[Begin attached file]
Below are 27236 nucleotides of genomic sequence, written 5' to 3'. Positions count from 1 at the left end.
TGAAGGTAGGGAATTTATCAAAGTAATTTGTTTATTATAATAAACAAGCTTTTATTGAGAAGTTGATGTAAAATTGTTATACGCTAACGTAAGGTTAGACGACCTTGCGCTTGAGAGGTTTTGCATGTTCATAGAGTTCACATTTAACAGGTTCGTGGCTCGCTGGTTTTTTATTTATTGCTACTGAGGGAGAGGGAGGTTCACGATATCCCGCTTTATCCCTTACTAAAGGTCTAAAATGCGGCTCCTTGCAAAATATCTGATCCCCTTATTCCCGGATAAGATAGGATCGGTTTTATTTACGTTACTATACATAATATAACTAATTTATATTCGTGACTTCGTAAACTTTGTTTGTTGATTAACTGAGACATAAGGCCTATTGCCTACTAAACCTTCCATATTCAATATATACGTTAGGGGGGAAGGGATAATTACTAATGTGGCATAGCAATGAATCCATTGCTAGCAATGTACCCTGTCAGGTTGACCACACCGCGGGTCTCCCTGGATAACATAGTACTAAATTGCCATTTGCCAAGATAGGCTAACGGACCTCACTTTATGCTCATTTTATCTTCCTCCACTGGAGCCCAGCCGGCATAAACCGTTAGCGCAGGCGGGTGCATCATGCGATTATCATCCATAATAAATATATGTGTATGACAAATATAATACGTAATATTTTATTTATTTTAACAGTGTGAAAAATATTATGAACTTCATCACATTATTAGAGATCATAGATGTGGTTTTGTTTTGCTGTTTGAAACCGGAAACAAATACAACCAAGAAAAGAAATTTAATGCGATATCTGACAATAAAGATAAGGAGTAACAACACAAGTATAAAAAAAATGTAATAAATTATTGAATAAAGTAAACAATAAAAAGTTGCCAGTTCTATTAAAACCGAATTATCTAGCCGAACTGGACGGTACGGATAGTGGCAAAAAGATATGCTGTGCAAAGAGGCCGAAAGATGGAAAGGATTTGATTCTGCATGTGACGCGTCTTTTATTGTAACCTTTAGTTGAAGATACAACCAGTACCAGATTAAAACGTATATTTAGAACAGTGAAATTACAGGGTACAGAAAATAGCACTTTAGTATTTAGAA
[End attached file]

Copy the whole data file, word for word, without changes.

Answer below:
Below are 27236 nucleotides of genomic sequence, written 5' to 3'. Positions count from 1 at the left end.
TGAAGGTAGGGAATTTATCAAAGTAATTTGTTTATTATAATAAACAAGCTTTTATTGAGAAGTTGATGTAAAATTGTTATACGCTAACGTAAGGTTAGACGACCTTGCGCTTGAGAGGTTTTGCATGTTCATAGAGTTCACATTTAACAGGTTCGTGGCTCGCTGGTTTTTTATTTATTGCTACTGAGGGAGAGGGAGGTTCACGATATCCCGCTTTATCCCTTACTAAAGGTCTAAAATGCGGCTCCTTGCAAAATATCTGATCCCCTTATTCCCGGATAAGATAGGATCGGTTTTATTTACGTTACTATACATAATATAACTAATTTATATTCGTGACTTCGTAAACTTTGTTTGTTGATTAACTGAGACATAAGGCCTATTGCCTACTAAACCTTCCATATTCAATATATACGTTAGGGGGGAAGGGATAATTACTAATGTGGCATAGCAATGAATCCATTGCTAGCAATGTACCCTGTCAGGTTGACCACACCGCGGGTCTCCCTGGATAACATAGTACTAAATTGCCATTTGCCAAGATAGGCTAACGGACCTCACTTTATGCTCATTTTATCTTCCTCCACTGGAGCCCAGCCGGCATAAACCGTTAGCGCAGGCGGGTGCATCATGCGATTATCATCCATAATAAATATATGTGTATGACAAATATAATACGTAATATTTTATTTATTTTAACAGTGTGAAAAATATTATGAACTTCATCACATTATTAGAGATCATAGATGTGGTTTTGTTTTGCTGTTTGAAACCGGAAACAAATACAACCAAGAAAAGAAATTTAATGCGATATCTGACAATAAAGATAAGGAGTAACAACACAAGTATAAAAAAAATGTAATAAATTATTGAATAAAGTAAACAATAAAAAGTTGCCAGTTCTATTAAAACCGAATTATCTAGCCGAACTGGACGGTACGGATAGTGGCAAAAAGATATGCTGTGCAAAGAGGCCGAAAGATGGAAAGGATTTGATTCTGCATGTGACGCGTCTTTTATTGTAACCTTTAGTTGAAGATACAACCAGTACCAGATTAAAACGTATATTTAGAACAGTGAAATTACAGGGTACAGAAAATAGCACTTTAGTATTTAGAA